A violinist is accusing a Manhattan violin dealer of losing her 1837 violin while it was on consignment – by giving it out for trial to someone who never returned – according to a lawsuit filed on March 26.
Kyung-Ah Yang, a South Korean violinist who studied at the Manhattan School of Music, left her J.F. Pressenda violin in 1998 with René Morel Rare Violins, where Emmanuel Gradoux-Matt worked at the time.
According to Yang's suit, Gradoux-Matt was supposed to sell the 176-year-old violin for $285,000, but the instrument did not find a buyer.
In 2011, the suit continues, Yang wanted to retrieve her violin from Gradoux-Matt, who had by then parted ways with Morel and formed his own shop, Gradoux-Matt Rare Violins. The suit alleges that Yang made several e-mail requests but was repeatedly brushed off. The rare violin was being shown "on the West Coast," she was told, and the dealer would "definitely inform" Yang "if anything positive happens."
Finally, in January 2013, with the violin now valued at around $400,000, Gradoux-Matt informed Yang that "he had let an individual in New York borrow [her] violin for a trial, and the individual never returned."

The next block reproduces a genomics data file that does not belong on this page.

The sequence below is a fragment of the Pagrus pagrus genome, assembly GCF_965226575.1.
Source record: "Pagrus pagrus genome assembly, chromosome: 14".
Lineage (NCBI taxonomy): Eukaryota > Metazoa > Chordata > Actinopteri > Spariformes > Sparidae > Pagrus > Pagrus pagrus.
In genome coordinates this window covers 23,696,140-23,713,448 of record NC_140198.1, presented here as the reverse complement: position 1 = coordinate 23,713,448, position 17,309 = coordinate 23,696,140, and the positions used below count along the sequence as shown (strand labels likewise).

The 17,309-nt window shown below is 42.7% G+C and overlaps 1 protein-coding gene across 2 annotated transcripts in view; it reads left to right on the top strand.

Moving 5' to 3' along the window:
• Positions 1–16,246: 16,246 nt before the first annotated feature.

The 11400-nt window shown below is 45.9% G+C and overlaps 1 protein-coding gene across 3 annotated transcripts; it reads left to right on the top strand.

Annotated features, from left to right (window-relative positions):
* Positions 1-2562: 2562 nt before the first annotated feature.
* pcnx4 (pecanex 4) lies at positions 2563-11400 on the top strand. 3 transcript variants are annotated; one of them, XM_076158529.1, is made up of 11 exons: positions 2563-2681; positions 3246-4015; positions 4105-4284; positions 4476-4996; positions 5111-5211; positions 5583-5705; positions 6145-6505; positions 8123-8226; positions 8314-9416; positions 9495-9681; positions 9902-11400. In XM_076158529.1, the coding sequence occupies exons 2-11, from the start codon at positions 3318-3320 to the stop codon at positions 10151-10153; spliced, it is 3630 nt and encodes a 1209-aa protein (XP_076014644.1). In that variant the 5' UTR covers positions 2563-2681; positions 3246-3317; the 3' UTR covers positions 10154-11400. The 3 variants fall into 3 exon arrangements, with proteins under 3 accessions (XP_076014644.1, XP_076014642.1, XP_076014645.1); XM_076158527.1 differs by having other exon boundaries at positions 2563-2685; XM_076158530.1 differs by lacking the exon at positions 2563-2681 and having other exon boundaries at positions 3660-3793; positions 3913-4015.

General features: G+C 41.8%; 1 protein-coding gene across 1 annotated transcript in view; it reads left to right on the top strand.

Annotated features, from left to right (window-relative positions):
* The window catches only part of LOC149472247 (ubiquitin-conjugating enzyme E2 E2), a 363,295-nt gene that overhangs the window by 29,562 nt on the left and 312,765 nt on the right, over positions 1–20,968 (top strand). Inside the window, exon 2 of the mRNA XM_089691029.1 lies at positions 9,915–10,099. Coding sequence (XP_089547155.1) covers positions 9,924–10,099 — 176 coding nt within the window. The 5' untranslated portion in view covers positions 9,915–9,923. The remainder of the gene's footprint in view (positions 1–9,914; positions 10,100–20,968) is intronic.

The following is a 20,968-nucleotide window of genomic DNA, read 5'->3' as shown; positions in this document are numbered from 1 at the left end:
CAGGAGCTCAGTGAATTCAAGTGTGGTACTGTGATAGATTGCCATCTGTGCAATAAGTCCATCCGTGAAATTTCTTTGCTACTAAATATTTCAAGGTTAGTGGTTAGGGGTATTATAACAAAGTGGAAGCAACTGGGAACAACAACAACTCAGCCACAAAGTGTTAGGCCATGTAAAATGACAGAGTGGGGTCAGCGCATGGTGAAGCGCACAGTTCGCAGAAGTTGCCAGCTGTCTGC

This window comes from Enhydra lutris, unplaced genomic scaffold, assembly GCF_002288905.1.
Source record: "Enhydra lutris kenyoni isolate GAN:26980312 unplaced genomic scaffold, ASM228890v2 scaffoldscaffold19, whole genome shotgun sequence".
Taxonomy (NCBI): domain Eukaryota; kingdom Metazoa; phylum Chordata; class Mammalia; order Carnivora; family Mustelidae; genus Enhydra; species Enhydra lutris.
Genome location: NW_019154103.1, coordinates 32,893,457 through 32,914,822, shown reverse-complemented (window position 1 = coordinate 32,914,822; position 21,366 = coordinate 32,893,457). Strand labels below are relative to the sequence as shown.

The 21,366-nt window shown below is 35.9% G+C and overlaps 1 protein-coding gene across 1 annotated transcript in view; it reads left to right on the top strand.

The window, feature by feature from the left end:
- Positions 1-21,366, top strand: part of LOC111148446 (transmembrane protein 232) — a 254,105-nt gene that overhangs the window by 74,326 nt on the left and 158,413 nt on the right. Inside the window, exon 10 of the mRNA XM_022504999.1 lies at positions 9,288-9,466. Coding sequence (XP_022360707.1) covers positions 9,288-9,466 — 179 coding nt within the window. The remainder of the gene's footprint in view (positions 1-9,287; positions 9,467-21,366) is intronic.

Attempts on Thursday to reach Gradoux-Matt were unsuccessful; the shop's office phone was not answered and its website was offline.
According to the suit, Yang is seeking $400,000 in compensation damages, along with punitive damages of the same amount. The suit was first reported in the New York Post.
Gradoux-Matt's biography states that he is a violin maker in residence at the Aspen Music Festival, Marlboro Music Festival and the Heifetz International Music Institute. He also serves on the board of the Long Island Conservatory of Music.
Update 4/5/13: A spokesman for the Aspen Music Festival, which Gradoux-Matt identifies as a client, writes that the festival has never had an affiliation with him.